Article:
Question: What is a Chuppah?
According to the Jewish view of marriage, the purpose of marriage is both companionship and procreation. The Chuppah is a marriage canopy that symbolizes the couple's first home together. It is the most distinctive feature of any Jewish wedding. This term is taken from the Talmudic stipulation that a marriage does not take legal effect until the bride has entered the "chuppah."
According to many authorities the Chuppah was the groom's house, or at any rate an actual room or building other than the bride's parental home. By entering it the woman was declaring her official independence from her family and accepting the protection of her husband. The word chuppah (also spelled hupah, chupah, or chuppa - plural: chuppot or chuppahs,) originally appears in the Hebrew Bible and symbolized by the cloth canopy and the four poles. Just as a chuppah is open on all four sides, so was the tent of Abraham open for hospitality.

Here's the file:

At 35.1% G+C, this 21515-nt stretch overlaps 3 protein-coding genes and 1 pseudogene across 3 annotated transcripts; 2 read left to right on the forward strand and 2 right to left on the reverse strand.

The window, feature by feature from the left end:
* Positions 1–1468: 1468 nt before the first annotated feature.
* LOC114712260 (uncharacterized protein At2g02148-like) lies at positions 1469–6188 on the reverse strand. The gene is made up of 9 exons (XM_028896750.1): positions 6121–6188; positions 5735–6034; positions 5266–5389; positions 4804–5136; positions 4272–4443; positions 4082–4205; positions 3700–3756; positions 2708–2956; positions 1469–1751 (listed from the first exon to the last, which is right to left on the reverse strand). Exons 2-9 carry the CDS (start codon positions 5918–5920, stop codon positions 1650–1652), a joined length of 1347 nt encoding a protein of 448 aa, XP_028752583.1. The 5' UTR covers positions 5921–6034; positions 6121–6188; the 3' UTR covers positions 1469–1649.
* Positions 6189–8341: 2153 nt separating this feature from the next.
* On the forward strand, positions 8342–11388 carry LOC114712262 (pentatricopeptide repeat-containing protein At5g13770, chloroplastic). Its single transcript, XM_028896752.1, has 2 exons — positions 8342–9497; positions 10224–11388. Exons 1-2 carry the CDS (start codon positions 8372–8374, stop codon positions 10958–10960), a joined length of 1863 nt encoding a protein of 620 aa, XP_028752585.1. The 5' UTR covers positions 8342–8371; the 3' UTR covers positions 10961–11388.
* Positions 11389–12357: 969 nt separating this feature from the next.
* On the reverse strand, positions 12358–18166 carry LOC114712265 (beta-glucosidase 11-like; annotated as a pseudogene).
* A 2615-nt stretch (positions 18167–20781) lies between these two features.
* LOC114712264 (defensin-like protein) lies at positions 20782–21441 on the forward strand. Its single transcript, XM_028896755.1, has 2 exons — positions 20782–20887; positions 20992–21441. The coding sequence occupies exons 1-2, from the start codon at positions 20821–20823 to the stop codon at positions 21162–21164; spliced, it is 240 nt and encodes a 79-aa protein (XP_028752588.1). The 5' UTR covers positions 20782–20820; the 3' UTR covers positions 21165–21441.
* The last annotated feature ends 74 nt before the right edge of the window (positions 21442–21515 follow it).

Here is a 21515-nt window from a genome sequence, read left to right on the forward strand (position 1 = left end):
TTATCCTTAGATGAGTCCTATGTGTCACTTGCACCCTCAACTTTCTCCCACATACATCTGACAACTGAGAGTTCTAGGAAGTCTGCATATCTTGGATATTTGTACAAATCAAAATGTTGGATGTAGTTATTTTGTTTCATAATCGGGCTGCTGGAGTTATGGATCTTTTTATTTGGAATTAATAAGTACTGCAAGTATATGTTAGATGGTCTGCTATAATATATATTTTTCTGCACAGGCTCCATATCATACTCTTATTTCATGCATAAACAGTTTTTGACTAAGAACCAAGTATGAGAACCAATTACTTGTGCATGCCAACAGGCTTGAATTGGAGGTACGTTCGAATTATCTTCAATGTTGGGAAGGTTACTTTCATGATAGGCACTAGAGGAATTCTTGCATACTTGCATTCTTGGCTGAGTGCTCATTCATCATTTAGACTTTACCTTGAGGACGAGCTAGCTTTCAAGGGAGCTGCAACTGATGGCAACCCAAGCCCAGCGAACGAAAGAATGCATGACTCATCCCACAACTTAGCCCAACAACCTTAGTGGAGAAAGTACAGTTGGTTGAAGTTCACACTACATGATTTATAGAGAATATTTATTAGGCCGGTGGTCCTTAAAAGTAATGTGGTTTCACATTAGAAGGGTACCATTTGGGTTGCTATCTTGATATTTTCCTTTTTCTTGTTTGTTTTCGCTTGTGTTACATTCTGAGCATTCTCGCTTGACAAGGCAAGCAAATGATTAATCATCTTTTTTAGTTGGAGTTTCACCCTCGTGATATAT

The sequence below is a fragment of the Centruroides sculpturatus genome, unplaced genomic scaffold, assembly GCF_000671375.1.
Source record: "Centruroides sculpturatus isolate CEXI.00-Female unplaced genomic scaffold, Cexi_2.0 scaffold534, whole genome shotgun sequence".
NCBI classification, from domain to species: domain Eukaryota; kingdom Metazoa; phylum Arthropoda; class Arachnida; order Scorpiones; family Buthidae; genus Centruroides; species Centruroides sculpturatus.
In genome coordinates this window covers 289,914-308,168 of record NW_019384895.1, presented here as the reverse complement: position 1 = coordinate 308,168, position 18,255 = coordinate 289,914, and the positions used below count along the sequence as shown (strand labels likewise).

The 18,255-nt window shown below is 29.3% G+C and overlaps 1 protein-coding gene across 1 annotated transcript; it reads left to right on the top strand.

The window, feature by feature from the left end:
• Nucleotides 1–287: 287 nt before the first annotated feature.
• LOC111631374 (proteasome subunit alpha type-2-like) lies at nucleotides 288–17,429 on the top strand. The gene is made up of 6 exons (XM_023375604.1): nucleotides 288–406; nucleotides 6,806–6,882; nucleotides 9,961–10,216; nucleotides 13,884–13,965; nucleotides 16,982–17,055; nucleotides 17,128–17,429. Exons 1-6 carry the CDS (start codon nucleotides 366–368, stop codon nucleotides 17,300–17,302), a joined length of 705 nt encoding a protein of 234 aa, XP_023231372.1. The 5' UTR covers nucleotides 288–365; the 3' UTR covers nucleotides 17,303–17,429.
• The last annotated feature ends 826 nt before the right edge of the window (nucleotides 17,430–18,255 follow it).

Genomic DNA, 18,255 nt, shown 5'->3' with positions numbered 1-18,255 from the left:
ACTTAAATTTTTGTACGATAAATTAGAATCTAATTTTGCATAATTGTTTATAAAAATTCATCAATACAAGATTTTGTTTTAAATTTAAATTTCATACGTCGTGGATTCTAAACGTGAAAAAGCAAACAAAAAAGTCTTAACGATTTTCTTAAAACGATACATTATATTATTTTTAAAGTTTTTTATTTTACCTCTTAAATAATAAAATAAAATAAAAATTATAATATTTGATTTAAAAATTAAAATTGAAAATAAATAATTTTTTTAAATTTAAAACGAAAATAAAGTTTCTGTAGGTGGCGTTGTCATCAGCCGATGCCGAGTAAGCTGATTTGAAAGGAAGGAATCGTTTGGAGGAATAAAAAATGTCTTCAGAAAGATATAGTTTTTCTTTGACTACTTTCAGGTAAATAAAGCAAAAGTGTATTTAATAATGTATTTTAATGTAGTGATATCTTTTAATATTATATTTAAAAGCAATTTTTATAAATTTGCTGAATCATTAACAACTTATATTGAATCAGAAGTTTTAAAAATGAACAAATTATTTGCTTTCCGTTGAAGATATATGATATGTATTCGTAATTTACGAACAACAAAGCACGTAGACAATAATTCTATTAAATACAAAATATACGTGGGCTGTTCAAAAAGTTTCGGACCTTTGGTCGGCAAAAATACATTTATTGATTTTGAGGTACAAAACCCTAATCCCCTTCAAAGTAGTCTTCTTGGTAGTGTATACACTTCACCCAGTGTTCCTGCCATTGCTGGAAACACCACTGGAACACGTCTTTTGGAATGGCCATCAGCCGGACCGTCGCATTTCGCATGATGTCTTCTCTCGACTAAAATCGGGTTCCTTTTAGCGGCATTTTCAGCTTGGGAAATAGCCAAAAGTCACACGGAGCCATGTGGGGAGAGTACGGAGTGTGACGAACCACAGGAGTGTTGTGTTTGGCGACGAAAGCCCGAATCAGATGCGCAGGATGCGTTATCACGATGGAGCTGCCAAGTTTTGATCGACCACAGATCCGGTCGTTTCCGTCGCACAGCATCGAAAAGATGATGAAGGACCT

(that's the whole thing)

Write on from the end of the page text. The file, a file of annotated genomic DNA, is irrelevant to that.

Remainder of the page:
A chuppah can be made of any material. Silk or quilted chuppot are increasingly common, and can often be customized or personalized to suit the couple's unique interests and occupations. These days though, chuppah design is usually a more flexible. The important thing is to have four secure poles and a canopy overhead.